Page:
Dr Singh’s remarks, even as the biotech regulator, Genetic Engineering Approval Committee (GEAC), in the ministry of environment, has approved the release of Bt brinjal, has raised concerns in the industry. By raising questions on the safety aspects of GM foods, the Prime Minister appears to support the views of anti-GM opponents that the regulator may have been lax in giving biosafety clearance to Bt brinjal.

The latest anti-GM salvo came from the Consumer Coordination Council (CCC), set up in 1993, with 69 nationwide consumer groups as members. The CCC, after a meeting in Rajkot, Gujarat on December 19-20, 2009, has asked the government to impose a moratorium on the introduction of Bt brinjal till some questions over its safety are addressed to by the developers.

Bharat Biotech begins HN-VAC clinical trials
Bharat Biotech has commenced phase I clinical evaluation of HN-VAC, its cell culture-based H1N1 vaccine candidate. The company has received the nod from Drugs Controller General of India (DCGI) to conduct the phase I clinical trials.

This vaccine under development will boost immunity against the new H1N1 influenza strains, and help protect public health as the pandemic evolves. Bharat Biotech is the first company in India to develop, a cell culture-based vaccine candidate for influenza, which can serve as a platform technology for both pandemic and seasonal flu vaccines.

Bharat Biotech has invested Rs 70 crore for product development, manufacturing facilities and R&D facilities for this cell culture-based H1N1 vaccine. The company has received the H1N1 vaccine strains from WHO/CDC centers.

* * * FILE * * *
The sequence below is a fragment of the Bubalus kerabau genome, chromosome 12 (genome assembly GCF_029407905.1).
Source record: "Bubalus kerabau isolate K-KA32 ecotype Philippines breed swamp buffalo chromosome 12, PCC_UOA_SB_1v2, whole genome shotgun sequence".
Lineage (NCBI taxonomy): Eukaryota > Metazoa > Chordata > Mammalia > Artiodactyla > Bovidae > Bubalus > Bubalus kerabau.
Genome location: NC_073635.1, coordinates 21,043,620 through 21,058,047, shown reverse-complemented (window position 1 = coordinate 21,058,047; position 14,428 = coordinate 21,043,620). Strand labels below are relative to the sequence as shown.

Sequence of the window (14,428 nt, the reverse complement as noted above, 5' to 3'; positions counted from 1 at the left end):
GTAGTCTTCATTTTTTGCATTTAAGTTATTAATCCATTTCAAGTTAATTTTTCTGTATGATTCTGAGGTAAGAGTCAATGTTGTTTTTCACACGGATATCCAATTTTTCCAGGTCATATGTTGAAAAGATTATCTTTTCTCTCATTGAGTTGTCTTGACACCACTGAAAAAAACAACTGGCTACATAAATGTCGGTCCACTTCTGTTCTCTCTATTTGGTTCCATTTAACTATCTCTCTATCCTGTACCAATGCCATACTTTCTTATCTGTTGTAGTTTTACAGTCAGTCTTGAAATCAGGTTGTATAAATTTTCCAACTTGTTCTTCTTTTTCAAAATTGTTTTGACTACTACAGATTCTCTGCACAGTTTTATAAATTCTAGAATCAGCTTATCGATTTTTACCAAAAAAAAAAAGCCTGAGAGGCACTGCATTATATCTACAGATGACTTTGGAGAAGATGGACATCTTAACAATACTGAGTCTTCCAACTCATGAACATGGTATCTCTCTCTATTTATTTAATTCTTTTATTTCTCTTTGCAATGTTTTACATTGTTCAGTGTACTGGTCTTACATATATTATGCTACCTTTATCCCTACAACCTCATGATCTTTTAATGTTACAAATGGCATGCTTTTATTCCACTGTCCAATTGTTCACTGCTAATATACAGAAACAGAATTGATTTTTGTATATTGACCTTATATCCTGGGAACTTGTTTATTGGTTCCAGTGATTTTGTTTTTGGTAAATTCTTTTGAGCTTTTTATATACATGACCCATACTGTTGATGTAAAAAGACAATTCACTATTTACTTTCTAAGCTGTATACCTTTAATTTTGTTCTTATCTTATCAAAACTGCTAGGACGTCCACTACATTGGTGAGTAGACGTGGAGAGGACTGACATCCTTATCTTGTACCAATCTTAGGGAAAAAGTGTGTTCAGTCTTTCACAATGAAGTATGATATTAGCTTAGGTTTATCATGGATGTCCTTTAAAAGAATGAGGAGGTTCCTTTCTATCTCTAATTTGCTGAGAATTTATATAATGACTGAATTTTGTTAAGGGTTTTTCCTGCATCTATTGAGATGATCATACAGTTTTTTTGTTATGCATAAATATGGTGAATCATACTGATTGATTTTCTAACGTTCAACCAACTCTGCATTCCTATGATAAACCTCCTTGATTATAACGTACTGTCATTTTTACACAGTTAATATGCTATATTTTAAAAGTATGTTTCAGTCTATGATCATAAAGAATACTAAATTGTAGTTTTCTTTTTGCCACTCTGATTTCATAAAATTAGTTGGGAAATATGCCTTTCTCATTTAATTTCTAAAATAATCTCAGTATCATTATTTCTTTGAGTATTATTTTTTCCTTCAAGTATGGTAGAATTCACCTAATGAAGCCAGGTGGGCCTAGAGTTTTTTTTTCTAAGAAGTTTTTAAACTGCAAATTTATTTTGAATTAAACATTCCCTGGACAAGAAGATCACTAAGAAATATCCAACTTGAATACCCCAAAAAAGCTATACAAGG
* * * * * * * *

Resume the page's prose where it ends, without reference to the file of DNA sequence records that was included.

Biocon signs MoU with BiotechCorp
Indian biotech company Biocon has signed a memorandum of understanding (MoU) with Malaysia’s Biotechnology Corporation (BiotechCorp) to explore collaboration and potential investment in Malaysia’s biotechnology industry.

Biocon is in talks with BiotechCorp to manufacture biopharmaceutical products and formulation, within Malaysia’s Nusajaya, Iskandar Malaysia, called the Bio-XCell Ecosystem. Biocon is also developing biotechnology infrastructure in the Bio-XCell Ecosystem Project.

The collaboration gives Biocon a conducive ecosystem to further its biopharmaceutical activities and will also enable the transfer of knowledge to Malaysia’s human capital, create employment and knowledge workers, and directly benefit the growth of similar local industry.

Ranbaxy acquires Biovel to enter vaccines Biz
Ranbaxy Laboratories has entered the vaccine business with the acquisition of Bangalore-based vaccines developer, Biovel Life Sciences. With this deal, Ranbaxy gets hold of product rights and a manufacturing facility from Biovel.

The proposed transaction will give Ranbaxy access to all of Biovel’s products, pipeline, IP, know-how, and manufacturing facility, all located in Bangalore.
The products that are part of the transaction include Typhoid Vi antigen and Hib conjugate vaccines, for which, Biovel has received regulatory approval for India; as well as Biovel’s development pipeline, comprising a range of vaccines, biotherapeutics and other products.

Although the price of the acquisition was not mentioned, it is believed the transaction is worth Rs 50 crore.

Mahyco gets plant variety certificates
Mahyco, one of the leading seed companies in India, had developed and commercialized hybrids in wheat for the first time in India. Mahyco has been awarded the registration certificates under Plant Varieties and Farmers’ Rights (PPV&FR) Act for the two novel wheat varieties. With this achievement, the company also holds the credit of registering the first novel variety in India.

Indian Parliament enacted PPV&FR under the TRIPS agreement for intellectual property rights for plants. PPV&FR rules were notified in September 2003 and the authority was established in November 2005.